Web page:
Blog: Jaume's mind

Blog: Jaume's mind

Distilled: Vitalik Buterin on crypto

Subscribe to my newsletter and never miss my upcoming articles

Disclaimer: These are a set of notes I took from listening and reading Vitalik Buterin. They don't fully represent his thoughts as some of these might be rephrased to something I understand more clearly.

Blockchain: A decentralized network of computers that maintain a ledger and database together. Different participants have different ways of plugging into it and send transactions, but no one can tamper with the systems in a way that is outside the rules.

Ethereum: A general-purpose blockchain.

Bitcoin is like a spreadsheet and Ethereum is like a spreadsheet with macros. You can build a lot of things on top of that. BTC builds a monetary system on top, ETH can build dec domain names, Defi, prediction markets, NFTS, and all sorts of schemas. The core difference is the core idea that once you build it, the application does not need you to continue to exist, and you don't have the ability to tamper with it.

If Bitcoin is a shared ledger, Ethereum is a shared computer for the entire world to run its most important applications. Some of the applications that people are building on it are the most important applications of the future.

About these applications: ETH, as an asset, is an application. ENS (the domain system), I a decentralized name system that runs on the eth blockchain. And you can use it not only for a domain name but also for an account. There's a messenger called Status which a decentralized, that uses these names. It's more guaranteed to survive. DeFi space is a big category with different sorts of contraptions on it e.g. predictions market: platforms where you can bet on different outcomes, markets for trading between different kinds of assets, games, etc.

Smart contracts are at the core of the eth blockchain. Smart contracts are getting far more complicated. From a developer's view, imagine if every piece of a program -every function -, had an address from where everyone in the world could reach it and a slot where you can insert money. So you can call any function wherever it is in the world and then insert money into it and it would do something on your behalf. This gives Ethereum applications this property called composability, where you can use them as Lego blocks, each one builds on the rest. The final product in DeFi ends up very very advanced. Regular applications build by companies cannot combine with each other but in the Eth world of DeFi, all of these apps are open-source, permissionless, programmable, and can connect right into each other, can be identified called, and paid for in a permissionless trustless kind of way.

This means that once the infrastructure is built on DeFi, while it is complex and very difficult to build, once a piece is built is available to everyone and stacks on to each other.

About intellectual property: What blockchains do through consensus is that they protect the data. This means that users own their own private data and the private data that is needed to make the blockchain work, its integrity is protected by the blockchain and that's what blockchains do ( get people to cooperate on what the canonical output should be). The code itself is completely open.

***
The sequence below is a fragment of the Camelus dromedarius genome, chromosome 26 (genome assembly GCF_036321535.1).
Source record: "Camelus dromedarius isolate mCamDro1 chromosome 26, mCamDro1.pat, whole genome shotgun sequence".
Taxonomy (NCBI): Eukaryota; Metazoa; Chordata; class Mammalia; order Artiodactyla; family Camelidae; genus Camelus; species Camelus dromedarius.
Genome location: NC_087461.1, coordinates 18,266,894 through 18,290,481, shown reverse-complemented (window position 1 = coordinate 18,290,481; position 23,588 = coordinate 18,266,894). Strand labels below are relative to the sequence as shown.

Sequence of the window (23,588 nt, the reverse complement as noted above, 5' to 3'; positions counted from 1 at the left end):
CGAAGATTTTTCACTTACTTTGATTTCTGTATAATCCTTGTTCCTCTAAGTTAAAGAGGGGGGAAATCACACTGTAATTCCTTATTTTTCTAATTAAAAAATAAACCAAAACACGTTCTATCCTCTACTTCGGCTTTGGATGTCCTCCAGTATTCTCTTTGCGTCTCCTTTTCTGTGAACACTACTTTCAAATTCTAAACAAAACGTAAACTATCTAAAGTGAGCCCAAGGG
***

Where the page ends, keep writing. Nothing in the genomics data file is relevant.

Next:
Layer 1: This is Ethereum. Proof of work to proof of stake (100x improvement) and sharding (breaking into different pieces that do different things and then try to reconcile them). Layer 2: This is where the code is run. Only use the blockchain in very particular ways. Channels exist and are great, but rollups seem to be more exciting. They can support not only payments but other applications that can run on Eth directly and they become 100x cheaper.

Proof of Stake: You need a way for nodes to vote while preventing the civil attack (that's one account pretending like it has 1M accounts). To prevent this, use economics. The extent to which you can vote is proportional to the economic resources you put in. In PoW, these resources come in the form of the hardware that you're running. Every hash solution that you find gives you the right to generate a block, and the number of hash solutions that you can generate is proportional to the number of computers you put in.

In PoS the core principle is that your ability to participate in creating the outcome is proportional to how many coins there are in the system that you are stacking. It's efficient because if you have coins that are saved in an account, this account has associated a private and public key to it so you can just make a digital signature with the private key.

For a long-lived contract, we do all transactions on the side, and we do all series of transactions but every time we do a transaction we stamp it and update the transaction between the two participants. Once finished, either one can submit the record of the transactions to the blockchain and because is signed by both participants it's valid. Then the blockchain executes it. The blockchain doesn't need to keep track of all the intermediate pieces.

Roolups: They are complex machines that are not on the blockchain that are running the transactions and then they submit different kinds of proofs back to the blockchain to test that they are valid transactions. They submit different kinds of proofs to the blockchain:

  • Optimistic: assume people do the right things and are watching and get punished for the committed fraud.
  • Zero-knowledge-based rollups: Submit proofs that are shorter than the computations about how the computations were done correctly.

Eth2 layer 1 speedup and layer 2 rollup speedup you can get 10k speed up. And with sharding, you can 4x that.

Quadratic funding: everyone can donate money to public goods. To compensate, the mechanism provides a subsidy.

Notes

 
Share this